Choosing which PPC strategies to deploy will largely depend on the type of business you have and the goals you’d like to achieve. By now, almost all of Google’s above-the-fold search engine result page (SERP) space is PPC advertising, which includes Google Shopping ads and PPC Adwords ads, as well as organic search results. Given this increasingly competitive and limited landscape, it’s important that you use the tools available to get a leg up on the competition. To help you navigate the field, here are 8 of the best PPC strategies your competition is not doing (and that you should be).
AdWords may suggest keywords based on your website content. Feel free to use them for inspiration, but also consider the many different ways you and your customers talk about your business and be sure those turns of phrase are reflected in your keywords. Start by creating a list of about 10 “head terms”—the concepts from which everything else you do follows.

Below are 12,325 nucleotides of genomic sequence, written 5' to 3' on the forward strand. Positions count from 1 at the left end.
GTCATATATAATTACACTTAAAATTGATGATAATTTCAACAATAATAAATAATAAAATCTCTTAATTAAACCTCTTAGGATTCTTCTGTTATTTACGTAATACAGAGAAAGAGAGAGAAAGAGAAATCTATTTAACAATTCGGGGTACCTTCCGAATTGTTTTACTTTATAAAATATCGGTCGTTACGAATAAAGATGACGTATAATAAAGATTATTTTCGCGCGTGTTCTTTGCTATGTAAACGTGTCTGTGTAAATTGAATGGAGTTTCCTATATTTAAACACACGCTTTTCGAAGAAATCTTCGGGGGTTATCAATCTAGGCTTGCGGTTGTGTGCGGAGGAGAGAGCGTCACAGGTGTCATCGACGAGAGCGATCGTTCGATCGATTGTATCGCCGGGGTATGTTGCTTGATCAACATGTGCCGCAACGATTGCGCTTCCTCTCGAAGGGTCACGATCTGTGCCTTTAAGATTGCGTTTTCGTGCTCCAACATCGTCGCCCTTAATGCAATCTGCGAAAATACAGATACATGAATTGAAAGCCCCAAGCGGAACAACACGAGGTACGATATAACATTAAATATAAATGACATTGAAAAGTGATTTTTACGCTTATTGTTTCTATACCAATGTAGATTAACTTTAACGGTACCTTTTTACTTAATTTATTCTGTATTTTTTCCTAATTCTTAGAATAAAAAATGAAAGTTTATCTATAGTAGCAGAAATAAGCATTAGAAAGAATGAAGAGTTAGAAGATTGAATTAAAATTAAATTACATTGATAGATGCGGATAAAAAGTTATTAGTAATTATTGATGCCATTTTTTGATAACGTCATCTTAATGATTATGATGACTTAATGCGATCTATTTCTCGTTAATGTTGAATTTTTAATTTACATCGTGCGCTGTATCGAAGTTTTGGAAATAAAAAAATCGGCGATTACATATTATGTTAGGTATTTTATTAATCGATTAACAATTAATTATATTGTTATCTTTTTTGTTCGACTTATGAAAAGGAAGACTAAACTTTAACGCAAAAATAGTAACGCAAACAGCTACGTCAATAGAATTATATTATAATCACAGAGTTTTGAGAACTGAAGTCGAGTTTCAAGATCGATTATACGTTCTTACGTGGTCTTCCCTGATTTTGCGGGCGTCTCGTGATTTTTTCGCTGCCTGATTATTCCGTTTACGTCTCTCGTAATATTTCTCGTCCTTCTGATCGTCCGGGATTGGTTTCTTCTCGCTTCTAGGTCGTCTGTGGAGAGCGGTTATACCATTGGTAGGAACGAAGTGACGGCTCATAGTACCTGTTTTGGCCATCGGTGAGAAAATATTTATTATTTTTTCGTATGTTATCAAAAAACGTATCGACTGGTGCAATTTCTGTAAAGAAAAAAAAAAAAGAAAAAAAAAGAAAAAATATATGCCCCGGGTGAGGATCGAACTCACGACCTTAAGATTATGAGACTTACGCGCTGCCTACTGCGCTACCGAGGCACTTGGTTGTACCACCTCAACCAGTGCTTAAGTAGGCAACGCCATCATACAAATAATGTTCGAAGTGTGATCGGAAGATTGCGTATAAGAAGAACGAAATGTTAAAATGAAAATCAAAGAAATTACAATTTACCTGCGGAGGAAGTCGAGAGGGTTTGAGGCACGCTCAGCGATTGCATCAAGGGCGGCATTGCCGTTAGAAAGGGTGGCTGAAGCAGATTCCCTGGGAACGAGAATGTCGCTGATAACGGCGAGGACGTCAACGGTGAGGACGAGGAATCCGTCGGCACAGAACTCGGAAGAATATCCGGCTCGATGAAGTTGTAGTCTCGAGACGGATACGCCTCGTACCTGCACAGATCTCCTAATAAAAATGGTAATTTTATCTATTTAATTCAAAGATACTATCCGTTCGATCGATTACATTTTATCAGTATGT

For example, assume your search ad generated 5,000 impressions in one day, of which 100 visitors have come to your site, and three have converted for a total profit (not revenue!) of $300. In this case, a single visitor for that keyword is worth $3 to your business. Those 5,000 impressions in 24 hours could generate a click-through rate of between 18-36% with a #1 ranking (see the Slingshot SEO study for more on potential click-through rates), which would mean 900-1800 visits per day, at $3 each, or between 1 and 2 million dollars per year. No wonder businesses love search marketing!